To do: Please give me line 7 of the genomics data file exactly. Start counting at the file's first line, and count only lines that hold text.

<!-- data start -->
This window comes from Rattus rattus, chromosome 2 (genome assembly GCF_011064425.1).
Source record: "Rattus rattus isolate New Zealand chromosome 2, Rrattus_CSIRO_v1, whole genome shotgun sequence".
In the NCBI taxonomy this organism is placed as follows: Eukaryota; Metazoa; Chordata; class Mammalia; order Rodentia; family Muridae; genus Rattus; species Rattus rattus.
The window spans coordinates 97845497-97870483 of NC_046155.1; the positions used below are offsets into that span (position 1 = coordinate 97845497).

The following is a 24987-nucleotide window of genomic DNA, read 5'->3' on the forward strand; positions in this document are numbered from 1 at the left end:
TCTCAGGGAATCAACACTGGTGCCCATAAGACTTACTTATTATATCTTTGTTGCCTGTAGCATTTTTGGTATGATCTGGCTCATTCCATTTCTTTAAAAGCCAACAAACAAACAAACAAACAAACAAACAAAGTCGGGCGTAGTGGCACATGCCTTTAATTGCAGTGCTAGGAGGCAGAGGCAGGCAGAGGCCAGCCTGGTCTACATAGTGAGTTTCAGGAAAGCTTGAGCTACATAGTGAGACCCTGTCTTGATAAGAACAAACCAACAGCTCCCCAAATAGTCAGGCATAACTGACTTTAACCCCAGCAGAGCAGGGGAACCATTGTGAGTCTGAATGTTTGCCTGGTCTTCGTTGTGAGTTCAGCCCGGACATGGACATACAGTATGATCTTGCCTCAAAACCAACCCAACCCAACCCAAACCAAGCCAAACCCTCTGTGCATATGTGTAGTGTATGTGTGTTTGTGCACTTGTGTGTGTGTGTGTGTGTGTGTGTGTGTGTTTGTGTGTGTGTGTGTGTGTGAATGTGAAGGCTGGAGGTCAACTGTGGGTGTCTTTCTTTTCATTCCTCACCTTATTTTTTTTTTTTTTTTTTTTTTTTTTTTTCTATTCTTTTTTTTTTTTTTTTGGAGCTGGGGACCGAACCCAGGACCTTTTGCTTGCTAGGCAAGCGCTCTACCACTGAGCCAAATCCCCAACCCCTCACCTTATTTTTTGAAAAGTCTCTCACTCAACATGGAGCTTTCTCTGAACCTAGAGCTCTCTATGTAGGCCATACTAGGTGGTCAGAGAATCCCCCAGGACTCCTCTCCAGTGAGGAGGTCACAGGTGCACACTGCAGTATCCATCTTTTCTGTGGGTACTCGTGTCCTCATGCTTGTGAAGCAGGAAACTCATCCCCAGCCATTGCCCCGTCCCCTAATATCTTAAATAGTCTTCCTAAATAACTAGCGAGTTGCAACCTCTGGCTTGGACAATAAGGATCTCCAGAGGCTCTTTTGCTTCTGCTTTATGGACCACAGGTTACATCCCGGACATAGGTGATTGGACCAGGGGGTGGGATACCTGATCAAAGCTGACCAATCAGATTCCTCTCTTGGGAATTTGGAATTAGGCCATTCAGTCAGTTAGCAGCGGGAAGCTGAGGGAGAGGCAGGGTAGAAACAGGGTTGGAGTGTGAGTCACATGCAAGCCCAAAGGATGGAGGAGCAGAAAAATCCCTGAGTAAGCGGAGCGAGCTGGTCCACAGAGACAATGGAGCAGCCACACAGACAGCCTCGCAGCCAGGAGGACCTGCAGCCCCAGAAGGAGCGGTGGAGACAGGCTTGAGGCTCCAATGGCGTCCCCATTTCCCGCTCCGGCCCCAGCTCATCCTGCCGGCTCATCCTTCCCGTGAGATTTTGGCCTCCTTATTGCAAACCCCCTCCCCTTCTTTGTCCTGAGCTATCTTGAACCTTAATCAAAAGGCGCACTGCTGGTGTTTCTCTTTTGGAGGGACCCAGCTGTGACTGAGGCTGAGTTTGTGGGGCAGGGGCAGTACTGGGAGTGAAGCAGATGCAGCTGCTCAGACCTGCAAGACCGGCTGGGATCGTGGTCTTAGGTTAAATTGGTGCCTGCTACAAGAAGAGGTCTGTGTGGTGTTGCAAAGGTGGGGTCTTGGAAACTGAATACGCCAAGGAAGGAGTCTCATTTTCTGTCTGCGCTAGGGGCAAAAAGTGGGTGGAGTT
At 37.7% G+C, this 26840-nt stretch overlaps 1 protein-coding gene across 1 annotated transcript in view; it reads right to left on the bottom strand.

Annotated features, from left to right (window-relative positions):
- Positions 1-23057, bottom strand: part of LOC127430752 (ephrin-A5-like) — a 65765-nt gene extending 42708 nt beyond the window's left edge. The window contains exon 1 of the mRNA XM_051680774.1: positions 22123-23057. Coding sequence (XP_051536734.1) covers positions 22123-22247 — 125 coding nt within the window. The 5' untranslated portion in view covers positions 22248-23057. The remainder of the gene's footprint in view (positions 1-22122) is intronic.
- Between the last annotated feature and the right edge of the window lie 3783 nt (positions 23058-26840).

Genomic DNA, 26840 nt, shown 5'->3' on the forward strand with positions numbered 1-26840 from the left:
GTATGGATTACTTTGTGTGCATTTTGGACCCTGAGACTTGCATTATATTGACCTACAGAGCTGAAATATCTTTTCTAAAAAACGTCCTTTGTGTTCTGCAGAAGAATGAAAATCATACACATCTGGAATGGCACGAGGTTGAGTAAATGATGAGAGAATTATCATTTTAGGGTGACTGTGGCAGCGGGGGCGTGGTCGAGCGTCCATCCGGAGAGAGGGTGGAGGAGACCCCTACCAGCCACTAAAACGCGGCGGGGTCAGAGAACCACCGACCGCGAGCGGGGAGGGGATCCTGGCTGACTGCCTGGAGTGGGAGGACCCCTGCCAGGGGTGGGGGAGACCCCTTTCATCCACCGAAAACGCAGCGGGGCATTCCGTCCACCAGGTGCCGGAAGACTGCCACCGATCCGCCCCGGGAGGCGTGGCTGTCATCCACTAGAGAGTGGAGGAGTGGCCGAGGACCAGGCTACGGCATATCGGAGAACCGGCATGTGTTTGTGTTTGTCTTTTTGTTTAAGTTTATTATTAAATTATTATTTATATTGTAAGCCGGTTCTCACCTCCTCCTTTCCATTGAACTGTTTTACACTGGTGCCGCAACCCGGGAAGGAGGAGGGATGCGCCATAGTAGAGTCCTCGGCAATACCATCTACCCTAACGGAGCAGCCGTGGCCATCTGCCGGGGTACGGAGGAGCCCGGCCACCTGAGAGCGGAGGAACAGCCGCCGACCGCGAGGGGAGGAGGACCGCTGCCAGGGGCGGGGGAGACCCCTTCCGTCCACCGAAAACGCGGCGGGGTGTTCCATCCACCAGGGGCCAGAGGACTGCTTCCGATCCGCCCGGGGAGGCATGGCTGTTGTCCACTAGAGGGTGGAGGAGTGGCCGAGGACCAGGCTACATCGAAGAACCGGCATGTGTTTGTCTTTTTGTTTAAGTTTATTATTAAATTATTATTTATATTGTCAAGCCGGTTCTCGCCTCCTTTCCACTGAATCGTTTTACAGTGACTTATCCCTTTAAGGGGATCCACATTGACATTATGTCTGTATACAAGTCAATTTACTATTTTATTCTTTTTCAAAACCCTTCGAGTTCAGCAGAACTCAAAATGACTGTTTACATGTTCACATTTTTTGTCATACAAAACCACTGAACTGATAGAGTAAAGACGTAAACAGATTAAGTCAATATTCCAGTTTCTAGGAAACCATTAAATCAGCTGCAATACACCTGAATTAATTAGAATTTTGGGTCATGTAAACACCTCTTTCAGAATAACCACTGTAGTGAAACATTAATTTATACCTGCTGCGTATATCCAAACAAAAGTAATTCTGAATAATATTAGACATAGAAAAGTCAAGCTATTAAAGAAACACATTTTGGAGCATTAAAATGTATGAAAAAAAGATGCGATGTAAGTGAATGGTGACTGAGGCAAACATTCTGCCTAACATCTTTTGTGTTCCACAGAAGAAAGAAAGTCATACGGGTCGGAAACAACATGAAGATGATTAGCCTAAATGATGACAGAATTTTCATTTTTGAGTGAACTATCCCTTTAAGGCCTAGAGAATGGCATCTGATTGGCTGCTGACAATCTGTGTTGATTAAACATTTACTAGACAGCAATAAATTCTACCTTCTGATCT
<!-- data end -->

At 37.7% G+C, this 26840-nt stretch overlaps 1 protein-coding gene across 1 annotated transcript in view; it reads right to left on the bottom strand.